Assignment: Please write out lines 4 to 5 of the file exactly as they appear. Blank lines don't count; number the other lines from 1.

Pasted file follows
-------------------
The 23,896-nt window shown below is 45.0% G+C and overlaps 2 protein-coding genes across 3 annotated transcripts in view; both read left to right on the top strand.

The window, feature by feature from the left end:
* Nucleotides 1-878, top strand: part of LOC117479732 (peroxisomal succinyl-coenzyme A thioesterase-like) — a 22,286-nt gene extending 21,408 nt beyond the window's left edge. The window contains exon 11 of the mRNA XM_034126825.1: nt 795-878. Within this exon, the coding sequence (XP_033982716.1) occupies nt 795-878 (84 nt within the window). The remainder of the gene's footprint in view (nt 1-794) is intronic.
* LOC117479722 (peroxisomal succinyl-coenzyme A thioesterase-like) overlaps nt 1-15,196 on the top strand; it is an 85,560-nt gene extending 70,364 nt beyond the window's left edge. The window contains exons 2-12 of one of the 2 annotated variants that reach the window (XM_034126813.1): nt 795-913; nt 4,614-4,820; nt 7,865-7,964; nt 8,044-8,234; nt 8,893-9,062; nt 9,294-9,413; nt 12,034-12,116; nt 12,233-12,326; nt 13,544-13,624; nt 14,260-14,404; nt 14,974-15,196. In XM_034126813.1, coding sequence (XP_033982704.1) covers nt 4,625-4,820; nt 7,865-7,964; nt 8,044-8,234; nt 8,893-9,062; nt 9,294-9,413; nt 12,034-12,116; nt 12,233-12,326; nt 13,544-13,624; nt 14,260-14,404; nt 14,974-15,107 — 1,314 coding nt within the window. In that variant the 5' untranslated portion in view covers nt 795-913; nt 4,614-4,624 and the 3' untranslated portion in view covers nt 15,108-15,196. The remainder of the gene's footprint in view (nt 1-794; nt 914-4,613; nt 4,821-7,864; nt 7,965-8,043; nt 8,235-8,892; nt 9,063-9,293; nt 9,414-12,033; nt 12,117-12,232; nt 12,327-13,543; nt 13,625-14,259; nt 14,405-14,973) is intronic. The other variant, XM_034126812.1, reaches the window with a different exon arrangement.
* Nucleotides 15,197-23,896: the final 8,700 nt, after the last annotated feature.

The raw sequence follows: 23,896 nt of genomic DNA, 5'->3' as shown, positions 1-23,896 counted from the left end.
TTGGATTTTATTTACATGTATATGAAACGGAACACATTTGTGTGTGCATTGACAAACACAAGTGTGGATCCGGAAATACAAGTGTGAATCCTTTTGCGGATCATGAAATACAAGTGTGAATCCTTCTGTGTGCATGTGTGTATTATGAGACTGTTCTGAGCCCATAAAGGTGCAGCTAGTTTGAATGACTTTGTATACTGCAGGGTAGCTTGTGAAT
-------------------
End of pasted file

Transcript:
* LOC117479722 (peroxisomal succinyl-coenzyme A thioesterase-like) overlaps nt 1-15,196 on the top strand; it is an 85,560-nt gene extending 70,364 nt beyond the window's left edge. The window contains exons 2-12 of one of the 2 annotated variants that reach the window (XM_034126813.1): nt 795-913; nt 4,614-4,820; nt 7,865-7,964; nt 8,044-8,234; nt 8,893-9,062; nt 9,294-9,413; nt 12,034-12,116; nt 12,233-12,326; nt 13,544-13,624; nt 14,260-14,404; nt 14,974-15,196. In XM_034126813.1, coding sequence (XP_033982704.1) covers nt 4,625-4,820; nt 7,865-7,964; nt 8,044-8,234; nt 8,893-9,062; nt 9,294-9,413; nt 12,034-12,116; nt 12,233-12,326; nt 13,544-13,624; nt 14,260-14,404; nt 14,974-15,107 — 1,314 coding nt within the window. In that variant the 5' untranslated portion in view covers nt 795-913; nt 4,614-4,624 and the 3' untranslated portion in view covers nt 15,108-15,196. The remainder of the gene's footprint in view (nt 1-794; nt 914-4,613; nt 4,821-7,864; nt 7,965-8,043; nt 8,235-8,892; nt 9,063-9,293; nt 9,414-12,033; nt 12,117-12,232; nt 12,327-13,543; nt 13,625-14,259; nt 14,405-14,973) is intronic. The other variant, XM_034126812.1, reaches the window with a different exon arrangement.
* Nucleotides 15,197-23,896: the final 8,700 nt, after the last annotated feature.